This connection to our past and future can be seen in the Epistle reading from the First Letter of John. Tradition says this letter was written by the same person who wrote the gospel bearing his name – John the Evangelist, brother of James, son of Zebedee, and beloved disciple of Christ.
In this letter John writes,
“That which was from the beginning, which we have heard, which we have seen with our eyes, which we have looked upon, and our hands have handled, of the Word of life; (For the life was manifested, and we have seen it, and bear witness, and show unto you that eternal life, which was with the Father, and was manifested unto us;) That which we have seen and heard we declare to you that you also may have fellowship with us; and truly our fellowship is with the Father, and with his Son Jesus Christ.”
This is a beautiful way of saying we are connected to our past, present, and future.
We are connected to our past by having heard that which was from the beginning.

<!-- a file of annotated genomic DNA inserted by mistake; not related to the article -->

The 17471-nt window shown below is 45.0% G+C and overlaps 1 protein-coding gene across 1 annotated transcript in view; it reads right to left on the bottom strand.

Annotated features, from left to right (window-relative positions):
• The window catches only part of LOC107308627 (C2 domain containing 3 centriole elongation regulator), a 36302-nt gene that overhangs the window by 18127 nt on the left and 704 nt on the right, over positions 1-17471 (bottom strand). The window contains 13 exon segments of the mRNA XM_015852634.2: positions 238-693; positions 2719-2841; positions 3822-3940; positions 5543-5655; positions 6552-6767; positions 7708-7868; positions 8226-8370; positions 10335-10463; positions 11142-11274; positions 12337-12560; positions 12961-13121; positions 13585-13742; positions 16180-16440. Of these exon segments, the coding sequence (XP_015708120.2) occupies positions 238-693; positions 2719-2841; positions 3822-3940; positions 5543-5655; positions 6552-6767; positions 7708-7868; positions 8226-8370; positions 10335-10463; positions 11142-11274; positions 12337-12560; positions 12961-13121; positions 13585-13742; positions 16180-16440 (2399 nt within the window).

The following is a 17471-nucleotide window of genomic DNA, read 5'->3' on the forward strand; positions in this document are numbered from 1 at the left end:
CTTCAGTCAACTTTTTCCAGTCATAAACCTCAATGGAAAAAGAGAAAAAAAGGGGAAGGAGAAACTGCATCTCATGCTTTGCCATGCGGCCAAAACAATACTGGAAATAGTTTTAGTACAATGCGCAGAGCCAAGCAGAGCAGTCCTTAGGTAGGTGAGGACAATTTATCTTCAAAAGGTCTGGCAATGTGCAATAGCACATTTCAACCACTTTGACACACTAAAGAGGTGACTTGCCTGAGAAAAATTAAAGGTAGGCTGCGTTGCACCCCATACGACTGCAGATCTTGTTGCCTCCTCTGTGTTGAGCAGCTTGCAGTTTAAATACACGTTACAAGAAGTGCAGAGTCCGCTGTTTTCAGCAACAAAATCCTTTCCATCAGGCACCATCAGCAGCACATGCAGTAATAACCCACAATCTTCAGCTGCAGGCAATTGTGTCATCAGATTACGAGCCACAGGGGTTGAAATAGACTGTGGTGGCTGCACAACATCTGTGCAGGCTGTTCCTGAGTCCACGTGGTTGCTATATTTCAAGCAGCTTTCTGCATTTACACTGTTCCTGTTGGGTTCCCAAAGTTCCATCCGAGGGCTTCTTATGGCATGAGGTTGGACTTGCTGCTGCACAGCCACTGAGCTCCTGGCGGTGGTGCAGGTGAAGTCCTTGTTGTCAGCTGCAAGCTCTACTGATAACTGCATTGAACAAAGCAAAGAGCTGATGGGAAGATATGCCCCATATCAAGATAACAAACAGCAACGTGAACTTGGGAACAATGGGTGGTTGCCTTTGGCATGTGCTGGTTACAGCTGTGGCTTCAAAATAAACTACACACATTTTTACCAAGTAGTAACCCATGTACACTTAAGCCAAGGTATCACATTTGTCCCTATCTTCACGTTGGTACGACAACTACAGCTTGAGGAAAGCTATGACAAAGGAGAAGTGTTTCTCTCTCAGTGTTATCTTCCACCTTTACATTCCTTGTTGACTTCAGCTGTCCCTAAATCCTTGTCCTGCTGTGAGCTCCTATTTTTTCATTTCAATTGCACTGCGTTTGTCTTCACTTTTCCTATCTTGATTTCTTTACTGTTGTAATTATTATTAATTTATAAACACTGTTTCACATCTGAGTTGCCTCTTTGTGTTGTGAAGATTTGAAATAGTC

We are connected to our present by the Word of Life which we have looked upon and which our hands have handled.
We are connected to our Future by declaring to you what which we have seen and heard so that you also may have fellowship with us.
We are in this place gathered with our ancestors, worshiping with our contemporaries, preparing for those to come.
We are part of an ancient faith. We have heard the words which were from the beginning – that in the beginning when the earth was a formless void and darkness covered the face of the deep, God said, “Let there be light.” And the word that was spoken was with God, and the Word was God. All things came into being through him. This is the light of the faith which was in the beginning and which we have seen. This is the light of the faith which shines in our lives and drives us to proclaim the good news and build houses of worship.
We are connected to this ancient faith both by what we have heard from the beginning and by our ancestors in this town; for it was in 1787 when the first Episcopal congregation was established in Elizabeth Town. Just as we give thanks to Almighty God for the gift of creation, so do we give thanks for our Anglican ancestors who established this parish.